Research provides insight into preventing employee burnout in 2023

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Companies can alleviate burnout by fostering a culture of transparency around wellbeing, says Workday.

A Workday Peakon Employee Voice survey reveals that employee energy levels within a number of sectors, including healthcare, government, consumer goods and manufacturing are declining rapidly.

This, the survey notes, calls for a need for companies to not only support the mental and physical health of employees, but also introduce a greater degree of flexibility where feasible.

The survey, which analysed burnout risk, is based on de-identified employee data gathered from 1.5 million employees across more than 600 companies globally. This includes data from some of the largest companies in South Africa.

According to Workday,the Peakon database consists of nearly 245 million employee survey responses and more than 41 million employee comments from across 160 countries. Global levels of burnout risk are calculated based on the distribution of burnout risk across all companies in the sample.

“Of the 10 industries included in the analysis, seven either maintained the same or saw increased levels of burnout risk between 2021 and 2022. The percentage of companies with higher levels of burnout risk jumped 16 percent in transport, 10 percent in government and four percent across both healthcare and non-profit. Factors such as global supply issues and the pressure on transport workers to keep essential services running throughout the pandemic and ongoing labour strikes in some global regions are all likely contributing to elevated levels of burnout risk within the transport sector,” the survey reveals.

According to the research,only three sectors experienced a decline in the percentage of organisations with higher levels of burnout risk. These are: manufacturing, professional and business services, and financial services.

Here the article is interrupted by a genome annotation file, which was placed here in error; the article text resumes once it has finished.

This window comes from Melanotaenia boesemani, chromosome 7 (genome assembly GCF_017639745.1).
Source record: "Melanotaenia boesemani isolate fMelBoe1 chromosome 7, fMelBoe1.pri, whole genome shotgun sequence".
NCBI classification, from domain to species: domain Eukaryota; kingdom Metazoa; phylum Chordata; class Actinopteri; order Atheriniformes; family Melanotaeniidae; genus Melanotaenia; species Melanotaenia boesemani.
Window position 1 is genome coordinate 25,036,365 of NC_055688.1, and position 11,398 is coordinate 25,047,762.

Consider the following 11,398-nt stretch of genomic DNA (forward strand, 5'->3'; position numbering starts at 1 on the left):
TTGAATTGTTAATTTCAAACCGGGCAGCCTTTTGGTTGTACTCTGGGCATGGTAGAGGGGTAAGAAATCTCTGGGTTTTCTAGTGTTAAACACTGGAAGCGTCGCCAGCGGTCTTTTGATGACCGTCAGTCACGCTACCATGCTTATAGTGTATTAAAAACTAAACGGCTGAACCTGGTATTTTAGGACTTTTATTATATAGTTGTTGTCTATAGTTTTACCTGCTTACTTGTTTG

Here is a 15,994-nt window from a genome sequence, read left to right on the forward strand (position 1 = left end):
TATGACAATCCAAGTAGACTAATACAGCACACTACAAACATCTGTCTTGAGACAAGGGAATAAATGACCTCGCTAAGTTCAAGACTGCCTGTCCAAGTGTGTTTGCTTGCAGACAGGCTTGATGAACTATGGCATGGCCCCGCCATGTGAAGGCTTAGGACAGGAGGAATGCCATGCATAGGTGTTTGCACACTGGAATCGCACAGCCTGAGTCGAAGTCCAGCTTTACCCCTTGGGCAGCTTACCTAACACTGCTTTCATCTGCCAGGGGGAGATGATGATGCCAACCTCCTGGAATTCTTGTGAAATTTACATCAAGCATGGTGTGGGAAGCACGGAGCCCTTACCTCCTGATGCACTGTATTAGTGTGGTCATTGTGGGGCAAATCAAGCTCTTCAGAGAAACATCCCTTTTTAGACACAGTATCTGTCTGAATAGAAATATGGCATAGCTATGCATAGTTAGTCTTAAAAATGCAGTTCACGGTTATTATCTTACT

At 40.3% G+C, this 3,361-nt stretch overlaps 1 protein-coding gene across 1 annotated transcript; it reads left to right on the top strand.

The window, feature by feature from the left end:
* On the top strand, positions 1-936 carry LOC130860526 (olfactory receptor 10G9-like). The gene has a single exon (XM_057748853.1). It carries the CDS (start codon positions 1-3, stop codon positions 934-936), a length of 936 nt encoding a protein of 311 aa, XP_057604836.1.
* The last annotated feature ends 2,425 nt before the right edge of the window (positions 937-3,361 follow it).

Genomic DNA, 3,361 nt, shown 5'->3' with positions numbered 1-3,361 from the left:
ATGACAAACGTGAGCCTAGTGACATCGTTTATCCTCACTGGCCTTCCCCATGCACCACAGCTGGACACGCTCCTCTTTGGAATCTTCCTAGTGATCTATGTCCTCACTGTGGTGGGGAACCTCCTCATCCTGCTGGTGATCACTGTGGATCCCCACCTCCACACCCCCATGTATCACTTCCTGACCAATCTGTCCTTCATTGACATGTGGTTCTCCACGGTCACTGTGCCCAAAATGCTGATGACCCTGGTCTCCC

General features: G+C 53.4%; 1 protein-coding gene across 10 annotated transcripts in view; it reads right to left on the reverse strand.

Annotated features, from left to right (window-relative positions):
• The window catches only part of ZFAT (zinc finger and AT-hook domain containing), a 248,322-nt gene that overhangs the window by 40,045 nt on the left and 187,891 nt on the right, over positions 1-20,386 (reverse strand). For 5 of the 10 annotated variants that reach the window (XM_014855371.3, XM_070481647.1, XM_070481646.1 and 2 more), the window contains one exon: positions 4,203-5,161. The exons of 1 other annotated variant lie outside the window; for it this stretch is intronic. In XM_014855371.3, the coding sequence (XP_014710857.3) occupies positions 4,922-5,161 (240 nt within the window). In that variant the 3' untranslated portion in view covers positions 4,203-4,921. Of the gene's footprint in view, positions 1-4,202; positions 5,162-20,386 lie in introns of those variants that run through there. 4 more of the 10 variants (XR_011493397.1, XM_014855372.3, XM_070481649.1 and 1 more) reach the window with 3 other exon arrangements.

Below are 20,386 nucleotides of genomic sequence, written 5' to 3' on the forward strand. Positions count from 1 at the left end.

“Manufacturing saw the steepest decline in the number of companies with elevated levels of burnout risk (-11 percent). This improvement may be explained by the fact that manufacturing had the second-highest mean score increase (0.14) in our “State of Engagement 2022” report, the company notes.

Despite these improvements, 50 percent of organisations in manufacturing currently display higher levels of burnout risk, beaten only by transport and government.

Kiveshen Moodley, Workday’s country manager, South Africa, says South Africa’s workforce is not immune to the workplace pressures caused by the Covid-19 pandemic. “The operating environment in SA presents unique challenges of its own, as loadshedding and other disruptions impact the burnout risk potential of employees.”

“To counter this, South African companies’ people leaders must be integral to the success of health and wellbeing initiatives. This includes everyone from a local team leader to the CEO. Our latest Peakon report identified several key actions which provide a starting point for reshaping organisational culture in a way that helps prevent elevated levels of burnout risk. This includes reviewing practices and policies through a health and wellbeing lens, creating a mental health employee resource group, fostering a culture of transparency around wellbeing, promoting the practice of gratitude and encouraging cross departmental collaboration.”

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